"The Great American Bond Bubble" - Jeremy Siegel and Jeremy Schwartz via The Wall Street Journal August 18, 2010
"Bonds - Heading From Bull Market to Bubble?" - The Wall Street Journal September 15, 2012
"Definitive Proof that the Bond Bubble Just Popped" - Wyatt Investment Research via Nasdaq.com September 3, 2013
The current market environment continues to test the resolve of US investors, many of whom are questioning the bond allocation within their portfolios. In 2013, the most widely cited measuring stick for bond market returns, the Barclays US Aggregate Bond Index, declined roughly 2%, marking the index's first calendar year decline since 1999 and just the third such decline since US interest rates peaked in 1981 (Source). Since the advent of modern portfolio theory and by extension diversified investment portfolios, bonds served as a counterbalance to more variable investment categories such as stocks and commodities. In
The relentless winter weather this year has certainly spawned discontent for many across America. Fortunately, the threat of more snow and ice will soon give way with the onset of spring and the arrival of warmer days. Many participants in capital markets have also found themselves mired in an extended spell of discontentment that has spanned for more than a decade. But unlike the steady changing of the seasons, the problems that continue to plague investment markets may persist in a seemingly endless winter that never turns to spring. And with this discontent comes risks that should continue to be evaluated carefully when managing investment portfolios today.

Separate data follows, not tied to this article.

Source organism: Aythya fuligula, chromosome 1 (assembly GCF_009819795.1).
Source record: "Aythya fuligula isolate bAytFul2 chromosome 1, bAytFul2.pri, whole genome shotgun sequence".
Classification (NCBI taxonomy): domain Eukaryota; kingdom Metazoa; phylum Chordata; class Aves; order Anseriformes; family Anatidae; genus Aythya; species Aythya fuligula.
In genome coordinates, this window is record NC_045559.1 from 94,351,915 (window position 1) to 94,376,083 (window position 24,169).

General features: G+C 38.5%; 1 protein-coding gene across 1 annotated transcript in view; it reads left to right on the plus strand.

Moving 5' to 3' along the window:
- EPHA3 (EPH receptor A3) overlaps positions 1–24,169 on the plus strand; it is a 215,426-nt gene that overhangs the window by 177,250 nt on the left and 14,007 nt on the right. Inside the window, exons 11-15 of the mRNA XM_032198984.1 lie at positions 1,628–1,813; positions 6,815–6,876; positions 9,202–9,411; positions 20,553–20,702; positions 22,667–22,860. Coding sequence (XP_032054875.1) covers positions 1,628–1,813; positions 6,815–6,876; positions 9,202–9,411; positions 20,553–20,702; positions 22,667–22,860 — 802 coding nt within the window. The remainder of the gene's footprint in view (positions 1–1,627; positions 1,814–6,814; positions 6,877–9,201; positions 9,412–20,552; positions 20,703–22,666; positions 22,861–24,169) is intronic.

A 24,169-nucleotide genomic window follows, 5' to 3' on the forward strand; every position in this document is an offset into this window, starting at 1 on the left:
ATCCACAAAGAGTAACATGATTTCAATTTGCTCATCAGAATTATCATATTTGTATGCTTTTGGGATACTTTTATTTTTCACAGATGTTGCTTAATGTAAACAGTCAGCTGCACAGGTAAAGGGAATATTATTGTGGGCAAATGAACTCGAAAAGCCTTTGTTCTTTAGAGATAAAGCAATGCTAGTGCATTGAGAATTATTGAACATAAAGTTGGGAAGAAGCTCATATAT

The critical flaw with capital markets is deeply ingrained. It has little to do with the stock market and its ability to go up. If anything, the rising stock market is just one of the many symptoms of the underlying problem. Instead, it
This article explains a semi-monthly tactical strategy that combines three of my previous strategies with slight modifications into a unified strategy for larger ($100K - $1000K) retirement accounts. Up to four ETFs are traded at the beginning of each period. Backtesting to the beginning of 2008 shows this strategy produces low annual volatility (< 9%), low maximum drawdown (< 9%), positive annual growth every year, and high compounded annual growth rates (CAGR ~ 20%). The Sharpe Ratio is 1.85 and 70% of the periods have positive growth.
I call this strategy the Unified Tactical Strategy, or UTS. It combines active risk mitigation to avoid large drawdowns while, at the same time, providing significant annual growth and no negative-growth years. UTS is a much better way to invest retirement savings than the more common "buy and hold" strategy used by many investors and advocated by many financial advisors. No one wants